Grip from the more premium Michelin rubber is good, and body roll is quite well suppressed for such a tall car, but the steering feels quite soft at its straight-ahead position and heavily assisted, robbing the driver of a fair bit of feedback.
The tendency to wander slightly at higher speeds means the CR-V also needs constant small corrections to keep it in the centre of the lane.
One area Honda has done well is suppressing road noise. The CR-V is commendably quiet at low speeds, providing a hushed, refined environment.
It has its problems over coarse-chip surfaces at high speed, where the tyre roar does increase enough to drown out the noise of the wind scything through the side mirrors, but the radio has a function that increases its volume as the pace rises.
Despite its boxy looks and articulation-robbing front-drive layout, the CR-V has an easily manageable turning circle.
Safety and servicing
Honda’s CR-V includes the full suite of six airbags along with electronic stability control and anti-lock brakes.
In keeping with its lack of off-road accoutrements, there’s no special off-road functions available for the stability, traction control and braking computers.
Honda’s warranty extends over three years or 100,000 kilometres.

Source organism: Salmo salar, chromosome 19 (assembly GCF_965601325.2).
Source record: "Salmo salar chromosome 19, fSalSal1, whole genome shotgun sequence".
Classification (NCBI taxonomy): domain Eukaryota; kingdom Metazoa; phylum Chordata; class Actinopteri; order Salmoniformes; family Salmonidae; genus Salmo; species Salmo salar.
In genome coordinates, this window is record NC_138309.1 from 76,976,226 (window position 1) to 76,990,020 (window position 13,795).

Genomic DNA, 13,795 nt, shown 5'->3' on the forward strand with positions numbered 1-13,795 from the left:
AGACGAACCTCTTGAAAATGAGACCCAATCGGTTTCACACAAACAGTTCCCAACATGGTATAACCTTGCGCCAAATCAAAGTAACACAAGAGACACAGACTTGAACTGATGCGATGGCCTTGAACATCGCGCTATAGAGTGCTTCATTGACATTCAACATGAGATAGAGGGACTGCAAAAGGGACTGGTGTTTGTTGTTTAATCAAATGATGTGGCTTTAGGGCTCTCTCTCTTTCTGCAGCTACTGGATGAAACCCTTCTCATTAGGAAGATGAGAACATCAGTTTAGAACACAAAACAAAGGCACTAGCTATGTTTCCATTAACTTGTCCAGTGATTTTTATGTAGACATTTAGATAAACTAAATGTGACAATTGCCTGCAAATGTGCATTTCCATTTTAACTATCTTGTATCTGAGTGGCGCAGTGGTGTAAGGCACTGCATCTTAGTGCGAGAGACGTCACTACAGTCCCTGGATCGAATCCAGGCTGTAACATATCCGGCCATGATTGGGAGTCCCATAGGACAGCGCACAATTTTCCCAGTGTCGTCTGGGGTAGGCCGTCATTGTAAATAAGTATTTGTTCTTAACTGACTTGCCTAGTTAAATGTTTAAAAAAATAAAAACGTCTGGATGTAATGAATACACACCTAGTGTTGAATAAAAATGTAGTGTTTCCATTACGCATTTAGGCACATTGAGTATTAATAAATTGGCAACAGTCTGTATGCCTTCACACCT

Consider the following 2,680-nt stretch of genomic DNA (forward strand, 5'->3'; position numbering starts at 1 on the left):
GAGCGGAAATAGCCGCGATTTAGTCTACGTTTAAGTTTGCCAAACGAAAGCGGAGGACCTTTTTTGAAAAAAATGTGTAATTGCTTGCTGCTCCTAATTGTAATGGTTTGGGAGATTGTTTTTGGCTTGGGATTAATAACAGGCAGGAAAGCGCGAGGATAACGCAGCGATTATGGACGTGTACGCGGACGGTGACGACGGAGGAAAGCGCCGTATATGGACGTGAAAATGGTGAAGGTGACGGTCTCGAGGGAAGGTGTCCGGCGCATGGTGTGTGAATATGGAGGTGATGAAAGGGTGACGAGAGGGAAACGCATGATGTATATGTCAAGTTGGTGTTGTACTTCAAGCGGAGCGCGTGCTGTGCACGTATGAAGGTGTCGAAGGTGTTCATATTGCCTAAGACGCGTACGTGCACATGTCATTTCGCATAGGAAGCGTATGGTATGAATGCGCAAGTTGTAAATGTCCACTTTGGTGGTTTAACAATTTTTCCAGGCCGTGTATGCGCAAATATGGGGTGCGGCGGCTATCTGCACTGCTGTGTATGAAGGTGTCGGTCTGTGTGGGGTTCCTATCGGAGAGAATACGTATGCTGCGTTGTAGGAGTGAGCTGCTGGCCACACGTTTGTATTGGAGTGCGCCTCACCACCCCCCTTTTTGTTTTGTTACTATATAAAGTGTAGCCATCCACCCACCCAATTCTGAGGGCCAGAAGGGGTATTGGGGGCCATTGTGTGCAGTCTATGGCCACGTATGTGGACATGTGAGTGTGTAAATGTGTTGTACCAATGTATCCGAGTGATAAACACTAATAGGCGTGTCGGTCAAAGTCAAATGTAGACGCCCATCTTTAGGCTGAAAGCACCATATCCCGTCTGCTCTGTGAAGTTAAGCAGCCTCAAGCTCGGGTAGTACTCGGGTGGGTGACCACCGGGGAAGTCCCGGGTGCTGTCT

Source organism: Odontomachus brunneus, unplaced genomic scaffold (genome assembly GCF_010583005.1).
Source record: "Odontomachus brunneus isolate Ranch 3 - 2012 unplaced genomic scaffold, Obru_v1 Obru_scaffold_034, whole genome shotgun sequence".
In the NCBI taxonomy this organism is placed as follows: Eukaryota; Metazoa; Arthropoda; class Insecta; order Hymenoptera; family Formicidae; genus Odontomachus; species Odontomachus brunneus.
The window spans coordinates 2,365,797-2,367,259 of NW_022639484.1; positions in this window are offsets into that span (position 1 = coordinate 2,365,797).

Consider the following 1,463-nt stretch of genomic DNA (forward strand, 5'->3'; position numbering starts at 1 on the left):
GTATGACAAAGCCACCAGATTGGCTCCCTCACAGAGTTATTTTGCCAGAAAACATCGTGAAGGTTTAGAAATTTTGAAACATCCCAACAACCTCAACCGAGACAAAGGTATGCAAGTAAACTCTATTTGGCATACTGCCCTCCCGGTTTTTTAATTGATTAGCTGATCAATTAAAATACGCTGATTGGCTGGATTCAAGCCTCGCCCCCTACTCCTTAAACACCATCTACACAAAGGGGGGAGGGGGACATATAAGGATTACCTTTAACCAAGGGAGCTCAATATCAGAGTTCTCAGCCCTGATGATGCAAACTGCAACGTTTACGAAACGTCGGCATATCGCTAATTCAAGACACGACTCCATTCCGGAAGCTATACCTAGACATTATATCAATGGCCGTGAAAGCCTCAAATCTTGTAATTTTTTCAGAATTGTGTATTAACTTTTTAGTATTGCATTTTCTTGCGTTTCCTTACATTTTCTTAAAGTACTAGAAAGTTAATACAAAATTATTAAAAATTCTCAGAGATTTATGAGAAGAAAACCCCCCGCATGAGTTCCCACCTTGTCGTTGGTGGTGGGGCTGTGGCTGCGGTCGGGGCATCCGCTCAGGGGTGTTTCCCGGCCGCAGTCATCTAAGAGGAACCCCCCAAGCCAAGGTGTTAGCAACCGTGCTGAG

Honda’s attempt to bring a new generation of buyers to its mid-size soft-roader fan base is a pretty good one.
It looks good inside and out, it doesn’t feel cheap, and it carries the promise of adventure without the baggage of having to one day live up to it.
We can’t help thinking it could have been better, though, particularly if it was to use a more class-competitive drivetrain than it has been lumbered with.
Maybe things will change for the better once the diesel arrives. At that point we will probably sit up and take much more notice.
Mazda CX-5 Maxx auto.
, From $29,880 before on-roads.
A roomy, rorty and refined urban SUV that combines Japanese quality and reliability with classy dynamics and class-leading efficiency, but let down by a chassis that deserves more oomph, infuriating GPS system and dreary dashboard design.
, Toyota RAV4 GX CVT.
, From $30,990 before on-roads.
Good styling, handling and packaging, and typical Toyota quality.
Smooth 2.5-litre drivetrain using a stepless gearbox. On the downside, the ride is firm, there’s no digital speedo, and the tailgate doesn’t lift high enough.
, Ford Kuga Ambiente.
, From $27,990 before on-roads.
New kid on the block only offers front-wheel-drive with a manual gearbox, limiting appeal. It’s 1.6 turbo likes premium unleaded, but is the only model to get a stop-start system. Good dynamics, lacklustre performance, and feels like a price leader.
MAKE/MODEL: Honda CR-V VTi auto
, ENGINE: 1997cc four-cylinder petrol
, LAYOUT: Front, longitudinal
, POWER: 114kW @ 6500rpm
, TORQUE: 190Nm @ 4300rpm
, TRANSMISSION: Five-speed automatic
, 0-100km: N/A
, TOP SPEED: N/A
, FUEL: 7.7L/100km
, CO2: 179g/km
, WEIGHT: 1488kg
, SUSPENSION f/r: MacPherson/multilink
, STEERING: Electronic rack and pinion
, BRAKES f/r: Ventilated discs/solid discs
, PRICE: From $29,790 before on-roads